Friday, 20 September 2013

James Frost directors task

James Frost began his career in 1997 as part of the British directing duo James & Alex [Smith]. The pair produced work together starting at the Artists Company, and lat
er at Ridley Scott Associates (RSA Films). The pair stopped working together in 2001 with Turin Brakes "72" being the last video they created together.
In 2004 Frost started Blip Boutique. Successful collaborations have since been created under the Blip Boutique banner including work with The White StripesElvis CostelloOK GoPhish and Robyn and a video for Interpol using data visualization in collaboration with data visualizer and artist Aaron Koblin along with Frost's creative partner at Blip Boutique Mary Fagot. Blip Boutique has since moved more into the world of Interactive digital media and social network applications.
His 2008 "House of Cards" video for Radiohead, with technological assistance by Aaron Koblin, premiered on Google. No actual camera footage is used in the video; instead, it used LIDAR technology similar to that used in Google Maps. The video was made with assistance by students of the G-Star School Of The Arts, and was nominated at the 51st Grammy Awards for Best Short Form Music Video in 2009.

James Frost's style is quite original and distinctive, for example as you can see in 'OK GO's' music videos they are quite creative and unlike other music videos therefore you would be able to tell his work apart from a classic music video with girls revealing their bodies, in OK GO's music videos there are no girls, just a very interesting video, that would intrigue a lot of people.

Although Frost has been directing for a number of years, his innovative work with Radiohead on House of Cards garnered him a position in the 2009 Saatchi & Saatchi Showcase in Cannes.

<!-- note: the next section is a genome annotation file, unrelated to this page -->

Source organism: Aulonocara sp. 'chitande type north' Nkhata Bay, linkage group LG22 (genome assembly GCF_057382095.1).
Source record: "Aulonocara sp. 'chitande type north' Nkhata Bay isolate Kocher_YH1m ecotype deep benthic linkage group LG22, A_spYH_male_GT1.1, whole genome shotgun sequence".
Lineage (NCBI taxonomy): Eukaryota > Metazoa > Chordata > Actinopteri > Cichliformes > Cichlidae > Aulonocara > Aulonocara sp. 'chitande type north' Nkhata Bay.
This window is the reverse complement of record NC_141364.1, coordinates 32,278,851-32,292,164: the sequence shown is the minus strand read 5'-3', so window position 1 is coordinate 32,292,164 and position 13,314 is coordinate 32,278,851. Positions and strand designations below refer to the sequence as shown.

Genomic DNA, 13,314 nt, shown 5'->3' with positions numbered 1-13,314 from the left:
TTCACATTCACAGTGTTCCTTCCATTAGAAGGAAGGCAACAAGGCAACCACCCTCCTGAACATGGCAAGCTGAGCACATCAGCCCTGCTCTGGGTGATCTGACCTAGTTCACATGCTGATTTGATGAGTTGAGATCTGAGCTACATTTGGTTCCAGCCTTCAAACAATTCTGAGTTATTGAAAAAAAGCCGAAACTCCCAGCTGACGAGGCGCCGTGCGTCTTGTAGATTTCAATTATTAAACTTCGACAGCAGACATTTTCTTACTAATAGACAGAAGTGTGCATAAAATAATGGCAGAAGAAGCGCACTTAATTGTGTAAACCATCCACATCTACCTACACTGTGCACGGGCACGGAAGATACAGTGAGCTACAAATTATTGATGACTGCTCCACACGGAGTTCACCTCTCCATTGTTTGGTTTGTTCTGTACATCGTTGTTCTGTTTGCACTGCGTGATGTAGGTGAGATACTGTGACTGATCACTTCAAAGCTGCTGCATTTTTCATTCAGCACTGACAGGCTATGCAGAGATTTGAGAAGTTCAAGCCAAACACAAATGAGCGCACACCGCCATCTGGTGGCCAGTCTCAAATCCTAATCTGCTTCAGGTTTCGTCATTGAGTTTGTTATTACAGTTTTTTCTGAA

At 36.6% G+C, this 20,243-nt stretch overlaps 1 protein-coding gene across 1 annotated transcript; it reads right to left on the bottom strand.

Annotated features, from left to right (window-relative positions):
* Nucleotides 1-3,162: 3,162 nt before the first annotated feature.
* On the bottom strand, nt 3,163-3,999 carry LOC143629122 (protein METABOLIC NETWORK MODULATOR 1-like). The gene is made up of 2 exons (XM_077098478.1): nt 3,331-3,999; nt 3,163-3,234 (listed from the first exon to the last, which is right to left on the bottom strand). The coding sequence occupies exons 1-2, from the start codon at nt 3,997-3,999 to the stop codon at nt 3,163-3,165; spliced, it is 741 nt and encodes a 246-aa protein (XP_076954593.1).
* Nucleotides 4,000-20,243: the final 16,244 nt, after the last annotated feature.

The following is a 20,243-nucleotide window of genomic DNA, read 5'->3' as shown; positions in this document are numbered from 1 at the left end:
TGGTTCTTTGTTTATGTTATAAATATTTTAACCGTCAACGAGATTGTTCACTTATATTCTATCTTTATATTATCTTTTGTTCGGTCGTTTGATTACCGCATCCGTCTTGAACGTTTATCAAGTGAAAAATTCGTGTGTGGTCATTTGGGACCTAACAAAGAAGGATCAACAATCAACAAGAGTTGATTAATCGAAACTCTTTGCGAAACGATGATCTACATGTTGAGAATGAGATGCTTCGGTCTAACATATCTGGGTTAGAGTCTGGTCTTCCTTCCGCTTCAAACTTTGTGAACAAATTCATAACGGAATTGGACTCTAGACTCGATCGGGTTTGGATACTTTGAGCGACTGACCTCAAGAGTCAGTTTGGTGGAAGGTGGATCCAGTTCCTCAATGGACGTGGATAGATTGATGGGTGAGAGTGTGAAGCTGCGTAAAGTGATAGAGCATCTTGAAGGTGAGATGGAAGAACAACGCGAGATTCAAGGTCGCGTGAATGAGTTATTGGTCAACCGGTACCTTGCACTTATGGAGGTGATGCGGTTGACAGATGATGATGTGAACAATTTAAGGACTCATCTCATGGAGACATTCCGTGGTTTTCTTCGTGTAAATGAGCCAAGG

In 2010 James Frost collaborated with the rock band OK Go and engineering collective Syyn Labs to create a giant Rube Goldbergmachine for a music video for the song "This Too Shall Pass". The video took 5 months to design and build and two days to shoot. It was shot on February 11 and 12, 2010, in a warehouse in the Echo Park neighborhood of Los Angeles; the final version is one continuous take. It was released via YouTube on March 1, 2010 and by October 2010 had been seen 16 million times. The video was awarded the AICP award and is part of the permanent collection at the Museum of Modern Art (MoMA)in New York. From the songs that he has directed you can identify that he enjoys a sort of rock/indie type of music, and is it to interesting videos for example the OK GO song had a video that looked like it took ages to make and very hard to direct. The video's inspiration was from the band, who wanted "a giant machine that we dance with", a long-term aspiration of the band and inspired by other Rube Goldberg machines shown in videos on YouTube, including the interstitials used on the Japanese children's show, PythagoraSwitch. While they considered the idea of the machine for each song on Of the Colour, they opted to use "This Too Shall Pass" to make the end result "majestic and epic", even though it already duplicated the previous marching band video. They sought help through online science message boards, eventually coming in contact with Syyn Labs. From a pool of talent at a Syyn Labs-hosted "Mindshare LA" gathering, about 55 to 60 people from Syyn Labs, the California Institute of Technology (including some who work at the National Aeronautics and Space Administration's Jet Propulsion Laboratory and participated in the Mars Exploration Rover program, hence the model rover seen in the video) and MIT Media Lab helped to design and construct the machine. Damian Kulash's father (Damian Kulash Sr.) also participated in the machine's construction.

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